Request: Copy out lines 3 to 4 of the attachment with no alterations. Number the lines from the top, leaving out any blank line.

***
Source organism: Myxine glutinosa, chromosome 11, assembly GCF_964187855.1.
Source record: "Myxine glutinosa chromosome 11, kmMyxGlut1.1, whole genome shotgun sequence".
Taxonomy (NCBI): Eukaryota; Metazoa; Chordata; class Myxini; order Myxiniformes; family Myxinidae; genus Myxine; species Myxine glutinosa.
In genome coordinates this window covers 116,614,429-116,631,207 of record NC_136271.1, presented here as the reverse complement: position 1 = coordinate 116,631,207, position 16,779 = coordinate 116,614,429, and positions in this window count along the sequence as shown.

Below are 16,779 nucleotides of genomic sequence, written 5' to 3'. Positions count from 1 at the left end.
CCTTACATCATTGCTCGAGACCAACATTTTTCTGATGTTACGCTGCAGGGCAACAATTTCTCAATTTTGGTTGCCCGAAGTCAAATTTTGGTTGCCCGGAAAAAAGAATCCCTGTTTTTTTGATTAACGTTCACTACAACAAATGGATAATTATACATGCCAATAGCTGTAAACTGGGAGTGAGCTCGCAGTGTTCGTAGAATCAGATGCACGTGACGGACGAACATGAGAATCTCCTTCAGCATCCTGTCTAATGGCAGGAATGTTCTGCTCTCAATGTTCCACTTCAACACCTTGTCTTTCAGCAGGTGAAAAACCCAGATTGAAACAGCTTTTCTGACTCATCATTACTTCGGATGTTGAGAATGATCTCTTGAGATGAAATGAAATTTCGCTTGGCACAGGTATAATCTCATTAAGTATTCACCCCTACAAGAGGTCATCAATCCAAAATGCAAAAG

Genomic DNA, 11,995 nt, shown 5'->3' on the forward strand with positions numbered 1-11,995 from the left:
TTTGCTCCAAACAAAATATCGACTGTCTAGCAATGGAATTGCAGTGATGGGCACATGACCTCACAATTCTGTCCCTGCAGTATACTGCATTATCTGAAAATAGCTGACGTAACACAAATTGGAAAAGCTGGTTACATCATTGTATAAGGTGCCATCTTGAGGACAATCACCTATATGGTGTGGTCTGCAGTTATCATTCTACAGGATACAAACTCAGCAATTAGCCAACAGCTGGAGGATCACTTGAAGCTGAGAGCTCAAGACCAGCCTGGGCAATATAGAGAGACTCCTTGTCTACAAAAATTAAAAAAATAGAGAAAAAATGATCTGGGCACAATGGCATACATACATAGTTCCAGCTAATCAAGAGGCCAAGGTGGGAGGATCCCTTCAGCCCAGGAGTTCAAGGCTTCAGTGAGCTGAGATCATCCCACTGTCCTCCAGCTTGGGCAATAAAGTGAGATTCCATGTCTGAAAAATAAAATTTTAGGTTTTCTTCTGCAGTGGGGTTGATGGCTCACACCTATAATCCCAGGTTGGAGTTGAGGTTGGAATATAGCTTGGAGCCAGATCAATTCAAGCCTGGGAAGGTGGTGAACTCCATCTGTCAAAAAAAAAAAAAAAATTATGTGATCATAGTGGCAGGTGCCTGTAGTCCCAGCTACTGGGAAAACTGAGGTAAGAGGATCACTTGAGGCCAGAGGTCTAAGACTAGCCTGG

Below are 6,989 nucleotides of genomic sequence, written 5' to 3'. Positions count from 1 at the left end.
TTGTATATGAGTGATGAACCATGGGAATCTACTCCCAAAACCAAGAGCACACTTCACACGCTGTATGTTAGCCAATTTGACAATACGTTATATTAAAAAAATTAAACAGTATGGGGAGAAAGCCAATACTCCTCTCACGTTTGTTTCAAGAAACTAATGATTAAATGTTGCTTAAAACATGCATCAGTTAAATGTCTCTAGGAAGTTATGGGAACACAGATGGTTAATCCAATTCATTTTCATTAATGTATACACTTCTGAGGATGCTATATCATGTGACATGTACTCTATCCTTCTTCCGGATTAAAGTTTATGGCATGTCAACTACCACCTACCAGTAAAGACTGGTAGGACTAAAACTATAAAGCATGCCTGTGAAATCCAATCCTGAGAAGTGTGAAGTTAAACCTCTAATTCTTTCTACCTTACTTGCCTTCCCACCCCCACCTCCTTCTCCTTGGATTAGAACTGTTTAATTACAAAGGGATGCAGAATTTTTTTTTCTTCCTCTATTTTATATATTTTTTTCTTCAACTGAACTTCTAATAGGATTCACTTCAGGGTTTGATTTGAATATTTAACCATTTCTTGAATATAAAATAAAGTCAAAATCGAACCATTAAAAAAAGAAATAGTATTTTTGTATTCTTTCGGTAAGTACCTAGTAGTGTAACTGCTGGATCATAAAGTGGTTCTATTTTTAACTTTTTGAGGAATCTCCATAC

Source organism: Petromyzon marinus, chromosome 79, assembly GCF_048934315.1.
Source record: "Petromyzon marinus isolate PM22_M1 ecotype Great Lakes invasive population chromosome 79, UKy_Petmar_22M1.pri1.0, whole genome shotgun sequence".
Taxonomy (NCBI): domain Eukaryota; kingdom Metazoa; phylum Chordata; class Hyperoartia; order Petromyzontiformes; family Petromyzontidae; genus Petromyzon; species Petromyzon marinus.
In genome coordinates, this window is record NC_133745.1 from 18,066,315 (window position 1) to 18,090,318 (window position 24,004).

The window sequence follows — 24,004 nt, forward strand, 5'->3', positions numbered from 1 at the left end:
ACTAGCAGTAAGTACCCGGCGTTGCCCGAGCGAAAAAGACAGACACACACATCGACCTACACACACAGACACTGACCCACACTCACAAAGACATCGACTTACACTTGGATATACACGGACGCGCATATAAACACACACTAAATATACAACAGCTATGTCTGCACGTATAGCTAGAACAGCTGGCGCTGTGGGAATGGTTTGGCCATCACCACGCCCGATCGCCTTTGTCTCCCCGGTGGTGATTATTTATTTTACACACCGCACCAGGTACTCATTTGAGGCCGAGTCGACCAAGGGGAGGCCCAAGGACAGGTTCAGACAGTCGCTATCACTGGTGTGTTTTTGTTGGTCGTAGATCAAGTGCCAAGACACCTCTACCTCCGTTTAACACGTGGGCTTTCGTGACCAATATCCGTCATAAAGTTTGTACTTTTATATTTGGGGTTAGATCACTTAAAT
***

Taxonomy (NCBI): Eukaryota; Metazoa; Chordata; class Myxini; order Myxiniformes; family Myxinidae; genus Myxine; species Myxine glutinosa.
In genome coordinates this window covers 116,614,429-116,631,207 of record NC_136271.1, presented here as the reverse complement: position 1 = coordinate 116,631,207, position 16,779 = coordinate 116,614,429, and positions in this window count along the sequence as shown.